Introducing the Design Module

Lorant Olasz December 15, 2014
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Have you been interested in learning how to create fillets on 3D designs or how to generate shell approximations of imported geometric objects? The latest version of the COMSOL Multiphysics® software includes the new Design Module, which provides these and other tools for easier and more advanced geometric modeling. This optional add-on also includes interoperability tools for the import and export of CAD designs. Let’s take a look in more detail at what you can do with these new features.


The Loft operation comes in handy when Extrude or Sweep won’t do the job because they do not support multiple cross sections. You can create solid or surface objects from cross sections defined by a face or a profile curve. The profile can be closed or open. For start and end profiles, you can specify the direction of the loft in relation to the profile or adjacent faces. To further control the shape of the loft, you can include guide curves that connect the profiles.

An image showing the use of the loft command on a bracket geometry.
The highlighted regions of this bracket geometry are generated using the loft command by joining the two cross-sectional faces. The loft shape is controlled by guide curves and a setting that keeps the loft direction perpendicular to the profile faces.

Fillet and Chamfer

The Fillet and Chamfer operations do not need much introduction; they do exactly what we expect them to do — now in 3D. You can create fillets and chamfers with constant radii on edges on 3D solids and surfaces. The fillet or chamfer can automatically propagate to edges that are tangent to the selected edges, which makes the selection of the input entities quite easy.

Fillets on a turbine stator geometry.
The fillets on this turbine stator geometry are created using the Design Module. On the enlarged detail (bottom of the image), the fillet propagates to edges tangent to the selected edge (marked with a red arrow). The tool automatically handles the overflow of the fillet into the adjacent fillet in the front.

Midsurface and Thicken

Setting up a finite element model on the midsurface of a solid object is an analysis technique that is used quite often for parts with a very thin geometry (e.g., something made out of sheet metal). The Design Module enables the calculation of the midsurface of a solid object. The inverse of the Midsurface operation, called thicken, allows you to add material to a surface to convert it to a solid. You can add the thickness in the default normal direction to the surface or specify a direction. The Thicken operation can be symmetric, where an equal amount of volume is added on each side of the surface. It can also be asymmetric, which allows you to specify the thickness on each side.

An example of reducing a solid to a surface object.
The geometry of this imported speaker cone is reduced from a solid to a surface object by the Midsurface tool.

CAD Interoperability

All of the newly added geometric tools are fully integrated into the parametric geometry modeling framework in the COMSOL Multiphysics® simulation software. You can use parameter-based expressions in the settings for the operations and thereby control the geometry from the parametric solver or an optimization solver (requires the Optimization Module).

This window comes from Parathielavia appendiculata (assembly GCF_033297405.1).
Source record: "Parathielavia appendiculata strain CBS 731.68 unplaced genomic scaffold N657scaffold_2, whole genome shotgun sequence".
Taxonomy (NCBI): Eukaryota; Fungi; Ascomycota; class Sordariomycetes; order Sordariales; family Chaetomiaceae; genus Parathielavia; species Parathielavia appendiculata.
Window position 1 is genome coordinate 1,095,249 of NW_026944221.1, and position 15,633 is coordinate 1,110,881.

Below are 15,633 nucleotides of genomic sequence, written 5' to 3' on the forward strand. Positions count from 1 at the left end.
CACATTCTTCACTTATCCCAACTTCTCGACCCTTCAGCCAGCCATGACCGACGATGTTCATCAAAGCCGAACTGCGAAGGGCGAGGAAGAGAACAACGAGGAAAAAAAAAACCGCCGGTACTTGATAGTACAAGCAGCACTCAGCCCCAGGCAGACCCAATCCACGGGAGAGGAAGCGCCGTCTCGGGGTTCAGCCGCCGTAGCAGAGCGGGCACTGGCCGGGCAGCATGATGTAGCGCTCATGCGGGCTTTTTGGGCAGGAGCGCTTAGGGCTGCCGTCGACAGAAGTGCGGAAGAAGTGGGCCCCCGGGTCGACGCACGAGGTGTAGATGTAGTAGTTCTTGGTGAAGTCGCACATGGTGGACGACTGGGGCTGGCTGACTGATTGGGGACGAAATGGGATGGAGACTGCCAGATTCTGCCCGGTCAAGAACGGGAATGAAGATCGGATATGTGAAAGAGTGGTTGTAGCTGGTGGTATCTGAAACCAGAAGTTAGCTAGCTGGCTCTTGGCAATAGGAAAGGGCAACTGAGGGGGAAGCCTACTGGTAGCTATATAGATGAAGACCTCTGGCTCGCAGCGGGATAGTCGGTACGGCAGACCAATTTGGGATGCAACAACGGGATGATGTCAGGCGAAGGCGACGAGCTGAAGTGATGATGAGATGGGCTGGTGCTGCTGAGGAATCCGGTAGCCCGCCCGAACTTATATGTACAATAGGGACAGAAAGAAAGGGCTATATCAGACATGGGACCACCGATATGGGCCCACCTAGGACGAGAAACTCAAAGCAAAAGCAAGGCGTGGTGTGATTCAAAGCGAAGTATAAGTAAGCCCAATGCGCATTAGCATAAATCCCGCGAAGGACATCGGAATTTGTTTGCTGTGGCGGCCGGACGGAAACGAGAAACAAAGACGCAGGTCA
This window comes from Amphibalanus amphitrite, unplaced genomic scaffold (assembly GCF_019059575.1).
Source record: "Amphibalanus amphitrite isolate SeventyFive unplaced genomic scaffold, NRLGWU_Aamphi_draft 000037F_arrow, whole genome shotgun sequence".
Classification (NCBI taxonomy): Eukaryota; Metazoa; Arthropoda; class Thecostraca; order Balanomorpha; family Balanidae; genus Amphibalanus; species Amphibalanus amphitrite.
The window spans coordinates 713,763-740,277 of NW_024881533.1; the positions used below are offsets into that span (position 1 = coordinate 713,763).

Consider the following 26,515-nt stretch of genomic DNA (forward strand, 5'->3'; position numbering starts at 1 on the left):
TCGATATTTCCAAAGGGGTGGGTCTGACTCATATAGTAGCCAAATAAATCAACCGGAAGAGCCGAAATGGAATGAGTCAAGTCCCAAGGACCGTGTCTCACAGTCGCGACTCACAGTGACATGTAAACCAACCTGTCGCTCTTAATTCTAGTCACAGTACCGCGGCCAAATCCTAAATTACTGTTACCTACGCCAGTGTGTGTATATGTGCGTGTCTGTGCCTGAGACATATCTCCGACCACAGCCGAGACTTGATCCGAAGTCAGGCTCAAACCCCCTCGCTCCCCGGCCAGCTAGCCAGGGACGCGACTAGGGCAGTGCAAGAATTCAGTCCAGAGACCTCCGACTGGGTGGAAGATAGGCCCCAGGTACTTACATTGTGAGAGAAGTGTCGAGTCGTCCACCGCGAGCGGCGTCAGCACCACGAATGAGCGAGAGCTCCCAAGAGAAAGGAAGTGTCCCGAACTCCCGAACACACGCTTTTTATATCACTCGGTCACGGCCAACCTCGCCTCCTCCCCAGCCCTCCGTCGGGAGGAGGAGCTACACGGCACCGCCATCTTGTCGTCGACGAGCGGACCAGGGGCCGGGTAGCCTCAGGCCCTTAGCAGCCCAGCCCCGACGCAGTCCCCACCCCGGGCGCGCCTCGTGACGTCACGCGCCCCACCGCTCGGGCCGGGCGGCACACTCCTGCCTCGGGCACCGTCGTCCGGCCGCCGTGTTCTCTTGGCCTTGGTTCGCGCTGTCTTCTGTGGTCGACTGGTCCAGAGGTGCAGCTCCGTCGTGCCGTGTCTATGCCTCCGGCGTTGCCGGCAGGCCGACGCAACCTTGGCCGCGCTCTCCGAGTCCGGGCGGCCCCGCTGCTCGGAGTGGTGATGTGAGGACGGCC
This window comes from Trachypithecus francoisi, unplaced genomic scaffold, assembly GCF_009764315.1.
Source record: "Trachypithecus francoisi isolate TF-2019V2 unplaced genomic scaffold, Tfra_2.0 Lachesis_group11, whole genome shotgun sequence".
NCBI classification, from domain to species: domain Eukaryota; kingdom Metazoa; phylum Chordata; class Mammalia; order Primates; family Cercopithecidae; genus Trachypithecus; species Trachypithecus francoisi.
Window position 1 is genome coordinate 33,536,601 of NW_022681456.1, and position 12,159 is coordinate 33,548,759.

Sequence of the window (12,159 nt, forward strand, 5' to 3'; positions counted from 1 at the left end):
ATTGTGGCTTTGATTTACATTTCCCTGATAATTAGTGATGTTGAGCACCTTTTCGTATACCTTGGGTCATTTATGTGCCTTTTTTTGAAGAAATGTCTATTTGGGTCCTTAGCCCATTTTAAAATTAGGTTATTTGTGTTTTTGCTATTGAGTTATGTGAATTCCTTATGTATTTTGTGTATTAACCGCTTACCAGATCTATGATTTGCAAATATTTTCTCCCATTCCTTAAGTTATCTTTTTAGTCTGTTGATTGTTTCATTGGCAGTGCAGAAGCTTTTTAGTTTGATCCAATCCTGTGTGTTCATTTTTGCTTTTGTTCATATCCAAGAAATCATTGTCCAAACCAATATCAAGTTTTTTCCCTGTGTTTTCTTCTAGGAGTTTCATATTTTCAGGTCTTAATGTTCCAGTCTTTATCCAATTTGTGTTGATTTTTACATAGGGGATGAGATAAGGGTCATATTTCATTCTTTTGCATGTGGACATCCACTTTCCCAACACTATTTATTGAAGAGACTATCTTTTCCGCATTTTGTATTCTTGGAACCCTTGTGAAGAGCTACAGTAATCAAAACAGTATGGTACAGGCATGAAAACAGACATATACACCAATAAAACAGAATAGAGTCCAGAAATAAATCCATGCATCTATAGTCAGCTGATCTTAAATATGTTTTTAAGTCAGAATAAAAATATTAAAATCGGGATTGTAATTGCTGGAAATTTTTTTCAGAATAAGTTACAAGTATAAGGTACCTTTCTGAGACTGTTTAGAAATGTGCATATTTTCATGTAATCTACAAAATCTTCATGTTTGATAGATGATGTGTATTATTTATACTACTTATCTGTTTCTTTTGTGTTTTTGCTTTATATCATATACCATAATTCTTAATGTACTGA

The Design Module also includes all the functionality of the CAD Import Module, such as the file import of widely used CAD file formats and tools to repair and defeature imported geometry. To share your designs, you can export to the Parasolid® software and ACIS® software formats. Read more about the functionality of the Design Module here.

Next Steps

Now that we have introduced you to the Design Module, we will continue with additional blog posts focusing on specific aspects. Stay tuned.

In the meantime, check out the product page for the Design Module.

ACIS is a registered trademark of Spatial Corporation.
Parasolid is a registered trademark of Siemens Product Lifecycle Management Software Inc. or its subsidiaries in the United States and in other countries.


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  1. Brad Cox December 17, 2014   1:12 am

    Informative post .Thanks for sharing .

  2. Oscar Diaz September 30, 2016   6:10 am

    hi Lorant,
    I checked on, and it says nothing about how to loft a surface to create a 3D object. Neither is any info available in the DesignModuleUsersGuide nor COMSOL_ReferenceManual nor webpage support/videos/etc
    I know comsol CAD modeller is basic and its main goal is not to include all functions available in regular 3D CAD software, but definitely it should provide a proper help/guidance on the newest modelling featured tools.
    It would be great that a more detailed blog entrance is written regarding these tools.

  3. Lorant Olasz October 13, 2016   3:31 am

    Hi Oscar,
    Thanks for the feedback, we will definitely think about this for future blog posts and videos.
    In the current COMSOL version, 5.2a, the Introduction to Design Module manual includes an example describing the loft operation starting on page 6. More details about the options for the operation can be found in the Design Module User’s Guide, on page 37, and the corresponding API command is described on page 78 of the same manual.
    You are also welcome to contact support with any questions.
    Best regards,

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